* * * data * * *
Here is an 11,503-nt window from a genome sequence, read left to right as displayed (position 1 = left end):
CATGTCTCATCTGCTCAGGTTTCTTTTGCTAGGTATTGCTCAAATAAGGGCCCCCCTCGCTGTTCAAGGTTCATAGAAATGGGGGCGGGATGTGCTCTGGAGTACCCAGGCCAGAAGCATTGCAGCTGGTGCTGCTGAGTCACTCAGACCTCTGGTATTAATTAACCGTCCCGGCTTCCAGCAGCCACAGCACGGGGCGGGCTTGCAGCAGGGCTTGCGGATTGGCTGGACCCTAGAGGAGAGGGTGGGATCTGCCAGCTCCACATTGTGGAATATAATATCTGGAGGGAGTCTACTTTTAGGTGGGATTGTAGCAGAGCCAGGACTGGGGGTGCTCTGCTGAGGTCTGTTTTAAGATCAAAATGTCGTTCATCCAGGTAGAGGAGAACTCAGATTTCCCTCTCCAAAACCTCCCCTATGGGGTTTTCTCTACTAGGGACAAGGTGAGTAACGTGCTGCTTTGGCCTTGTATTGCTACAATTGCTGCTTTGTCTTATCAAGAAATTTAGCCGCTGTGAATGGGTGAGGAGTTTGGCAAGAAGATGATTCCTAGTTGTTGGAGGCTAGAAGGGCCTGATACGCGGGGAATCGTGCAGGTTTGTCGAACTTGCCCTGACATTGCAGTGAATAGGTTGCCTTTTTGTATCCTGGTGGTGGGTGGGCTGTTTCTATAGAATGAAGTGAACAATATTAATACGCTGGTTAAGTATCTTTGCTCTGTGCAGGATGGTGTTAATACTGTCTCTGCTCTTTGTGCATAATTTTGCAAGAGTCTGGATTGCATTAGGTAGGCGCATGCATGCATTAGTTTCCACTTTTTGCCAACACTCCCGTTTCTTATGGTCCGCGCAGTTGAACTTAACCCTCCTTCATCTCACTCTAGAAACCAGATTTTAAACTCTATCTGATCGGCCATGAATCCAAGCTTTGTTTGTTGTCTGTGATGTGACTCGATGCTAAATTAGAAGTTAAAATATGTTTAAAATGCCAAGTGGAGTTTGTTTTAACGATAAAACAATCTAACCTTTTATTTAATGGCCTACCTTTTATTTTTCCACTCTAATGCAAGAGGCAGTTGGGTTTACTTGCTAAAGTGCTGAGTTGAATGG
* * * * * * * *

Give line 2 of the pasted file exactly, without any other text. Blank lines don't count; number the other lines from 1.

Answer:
CATGTCTCATCTGCTCAGGTTTCTTTTGCTAGGTATTGCTCAAATAAGGGCCCCCCTCGCTGTTCAAGGTTCATAGAAATGGGGGCGGGATGTGCTCTGGAGTACCCAGGCCAGAAGCATTGCAGCTGGTGCTGCTGAGTCACTCAGACCTCTGGTATTAATTAACCGTCCCGGCTTCCAGCAGCCACAGCACGGGGCGGGCTTGCAGCAGGGCTTGCGGATTGGCTGGACCCTAGAGGAGAGGGTGGGATCTGCCAGCTCCACATTGTGGAATATAATATCTGGAGGGAGTCTACTTTTAGGTGGGATTGTAGCAGAGCCAGGACTGGGGGTGCTCTGCTGAGGTCTGTTTTAAGATCAAAATGTCGTTCATCCAGGTAGAGGAGAACTCAGATTTCCCTCTCCAAAACCTCCCCTATGGGGTTTTCTCTACTAGGGACAAGGTGAGTAACGTGCTGCTTTGGCCTTGTATTGCTACAATTGCTGCTTTGTCTTATCAAGAAATTTAGCCGCTGTGAATGGGTGAGGAGTTTGGCAAGAAGATGATTCCTAGTTGTTGGAGGCTAGAAGGGCCTGATACGCGGGGAATCGTGCAGGTTTGTCGAACTTGCCCTGACATTGCAGTGAATAGGTTGCCTTTTTGTATCCTGGTGGTGGGTGGGCTGTTTCTATAGAATGAAGTGAACAATATTAATACGCTGGTTAAGTATCTTTGCTCTGTGCAGGATGGTGTTAATACTGTCTCTGCTCTTTGTGCATAATTTTGCAAGAGTCTGGATTGCATTAGGTAGGCGCATGCATGCATTAGTTTCCACTTTTTGCCAACACTCCCGTTTCTTATGGTCCGCGCAGTTGAACTTAACCCTCCTTCATCTCACTCTAGAAACCAGATTTTAAACTCTATCTGATCGGCCATGAATCCAAGCTTTGTTTGTTGTCTGTGATGTGACTCGATGCTAAATTAGAAGTTAAAATATGTTTAAAATGCCAAGTGGAGTTTGTTTTAACGATAAAACAATCTAACCTTTTATTTAATGGCCTACCTTTTATTTTTCCACTCTAATGCAAGAGGCAGTTGGGTTTACTTGCTAAAGTGCTGAGTTGAATGG